Dog Laws UK: What you need to know:
It’s been estimated that around 300,000 pets to missing or stray every year in the UK. Latest figures from the Missing Pets Bureau show that approximately 2,500 cats and 3,200 dogs go missing every week. You should look at the ways in which you can provide a safer environment for your pet to prevent he or she from being lost or stolen. Make sure there are no holes in fences and that any gates close securely. Unless you have a securely locked gate, make sure if your dog is kept in the front garden it is only under supervision. When your dog is taken off the lead make sure you stay constantly alert to his whereabouts.
Microchipping is one of the most effective ways to protect your pet from being stolen as it provides a permanent means of identification but many dogs are found and not reported to the authorities for scanning, either because the finder has decided to keep the dog or because they are not aware that the dog can be scanned for identification. Many thieves may be reluctant to steal a dog who is chipped as they know the true owner can be traced, which is why many people include the word ‘Chipped’ on their dog’s ID tag.
Dog Laws UK: The Control of Dogs Order 1992 rules:
Every dog in a place of public must wear a collar with the name and address of the owner inscribed on the collar or on a tag attached to it. Any owner who allows their dog to be in a public place without this identification is guilty of an offence against the Animal Health Act 1981. The dog may be seized and treated as a ‘stray dog’. Owners in breach of this law can be fined up to £5,000. Find at more at http://www.legislation.gov.uk/uksi/1992/901/article/2/made.
Dog Laws UK: The Environmental Protection Act 1990 Control of Dogs rules:
Every local authority has an appointed officer for dealing with stray dogs and if the officer has reason to believe that any dog found is a stray dog, he shall seize the dog and detain it.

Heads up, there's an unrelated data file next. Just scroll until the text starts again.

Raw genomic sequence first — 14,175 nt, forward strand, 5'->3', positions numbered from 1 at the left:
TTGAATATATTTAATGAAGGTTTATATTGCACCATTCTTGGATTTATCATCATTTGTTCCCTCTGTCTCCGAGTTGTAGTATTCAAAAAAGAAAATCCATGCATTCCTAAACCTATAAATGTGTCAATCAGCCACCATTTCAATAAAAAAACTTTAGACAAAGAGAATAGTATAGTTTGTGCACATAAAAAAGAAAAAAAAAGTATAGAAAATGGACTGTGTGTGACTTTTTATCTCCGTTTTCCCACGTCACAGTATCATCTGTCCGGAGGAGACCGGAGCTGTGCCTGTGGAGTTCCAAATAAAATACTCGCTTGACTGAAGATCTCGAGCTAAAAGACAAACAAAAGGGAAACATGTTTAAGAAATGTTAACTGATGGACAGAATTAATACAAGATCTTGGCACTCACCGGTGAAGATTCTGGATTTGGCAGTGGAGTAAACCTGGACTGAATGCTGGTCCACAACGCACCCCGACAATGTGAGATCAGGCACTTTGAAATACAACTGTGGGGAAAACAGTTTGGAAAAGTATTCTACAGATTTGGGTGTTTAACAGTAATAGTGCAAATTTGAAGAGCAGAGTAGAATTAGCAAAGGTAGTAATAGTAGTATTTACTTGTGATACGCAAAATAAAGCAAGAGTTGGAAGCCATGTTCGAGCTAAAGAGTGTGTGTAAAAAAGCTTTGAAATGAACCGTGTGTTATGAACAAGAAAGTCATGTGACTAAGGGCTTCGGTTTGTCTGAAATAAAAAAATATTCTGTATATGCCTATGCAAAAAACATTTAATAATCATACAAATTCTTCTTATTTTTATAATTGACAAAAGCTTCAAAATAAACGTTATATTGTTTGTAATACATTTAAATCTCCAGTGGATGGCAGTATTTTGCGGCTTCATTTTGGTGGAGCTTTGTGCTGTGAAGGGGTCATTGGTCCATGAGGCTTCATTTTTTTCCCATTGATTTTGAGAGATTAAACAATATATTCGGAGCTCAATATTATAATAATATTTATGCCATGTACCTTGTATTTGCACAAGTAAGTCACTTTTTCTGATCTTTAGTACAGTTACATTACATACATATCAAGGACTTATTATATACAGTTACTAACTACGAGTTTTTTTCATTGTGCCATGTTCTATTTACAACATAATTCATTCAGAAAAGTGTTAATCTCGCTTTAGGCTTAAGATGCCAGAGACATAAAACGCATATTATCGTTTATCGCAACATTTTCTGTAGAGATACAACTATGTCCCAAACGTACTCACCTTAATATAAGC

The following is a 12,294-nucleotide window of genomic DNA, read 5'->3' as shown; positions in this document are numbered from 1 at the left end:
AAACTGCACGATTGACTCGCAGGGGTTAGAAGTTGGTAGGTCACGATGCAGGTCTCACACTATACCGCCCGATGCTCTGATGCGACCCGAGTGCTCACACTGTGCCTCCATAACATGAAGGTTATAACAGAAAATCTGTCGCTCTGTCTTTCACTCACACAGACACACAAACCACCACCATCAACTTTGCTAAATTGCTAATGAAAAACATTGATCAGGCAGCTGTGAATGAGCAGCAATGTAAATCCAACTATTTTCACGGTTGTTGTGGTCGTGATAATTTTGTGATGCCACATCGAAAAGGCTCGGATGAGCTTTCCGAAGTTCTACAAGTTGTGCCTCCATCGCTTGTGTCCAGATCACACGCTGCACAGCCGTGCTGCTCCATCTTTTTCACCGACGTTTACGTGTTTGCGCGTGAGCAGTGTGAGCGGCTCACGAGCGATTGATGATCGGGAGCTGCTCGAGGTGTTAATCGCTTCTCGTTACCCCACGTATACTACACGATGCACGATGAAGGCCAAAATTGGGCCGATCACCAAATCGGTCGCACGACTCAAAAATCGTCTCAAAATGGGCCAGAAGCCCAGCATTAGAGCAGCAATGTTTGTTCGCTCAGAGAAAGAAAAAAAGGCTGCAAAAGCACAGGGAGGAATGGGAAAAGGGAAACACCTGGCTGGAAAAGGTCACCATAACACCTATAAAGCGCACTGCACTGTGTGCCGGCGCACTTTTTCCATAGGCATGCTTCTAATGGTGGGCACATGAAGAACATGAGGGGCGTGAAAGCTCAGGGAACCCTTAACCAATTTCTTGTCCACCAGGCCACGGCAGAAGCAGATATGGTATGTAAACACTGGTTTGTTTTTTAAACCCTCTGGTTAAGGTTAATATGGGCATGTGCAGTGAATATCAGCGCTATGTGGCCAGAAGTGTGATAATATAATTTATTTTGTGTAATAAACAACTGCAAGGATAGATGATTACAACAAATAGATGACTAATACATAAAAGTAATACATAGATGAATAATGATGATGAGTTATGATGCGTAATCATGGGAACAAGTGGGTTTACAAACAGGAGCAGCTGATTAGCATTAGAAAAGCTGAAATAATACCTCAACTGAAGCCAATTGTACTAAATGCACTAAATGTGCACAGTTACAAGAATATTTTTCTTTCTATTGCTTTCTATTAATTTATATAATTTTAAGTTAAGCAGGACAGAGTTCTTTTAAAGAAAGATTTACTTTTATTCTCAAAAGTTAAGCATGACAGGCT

If the seized dog wears a collar or tag with the owner’s address the officer shall serve the owner a notice in writing stating that the dog has been seized and where it is being kept, that the dog will be liable to be disposed of if it is not claimed within seven days and the amount that needs to be paid to have the dog returned.
If the dog is not claimed within 7 days or the expenses not paid the officer may dispose of the dog by selling it or giving it to a person he believes will care for the dog, or by giving it to a stray dog centre or the dog can be put down in a manner to cause as little pain as possible.
Any person who finds a stray dog must either return the dog to its owner (if the owner is known or if the owner’s contact details are inscribed on the dog’s collar or ID tag), or take the dog to the local authority. If the owner is unknown, the finder can keep the dog with the local authority’s permission. In Scotland, the finder who keeps the dog for a period of two months without its being claimed by the owner shall become the new owner of the dog. Find out more at http://www.legislation.gov.uk/ukpga/1990/43/part/VIII/crossheading/control-of-dogs.
Give your pets the best chance to stay safe by having them microchipped and attaching an ID tag on their collar, showing your name and address (house number and postcode is sufficient). We also recommend a phone number and the words ‘Scan Me’, ‘Microchipped’ or ‘Chipped’ be engraved on the tag to deter thieves.
Pet-Tags engraved ID tags are the perfect way to keep your pets safe – we guarantee them for life against fading so we will replace the tag if it fades. That way your dog will have the required ID for life. See our range of over 200 designs at www.pet-tags.co.uk.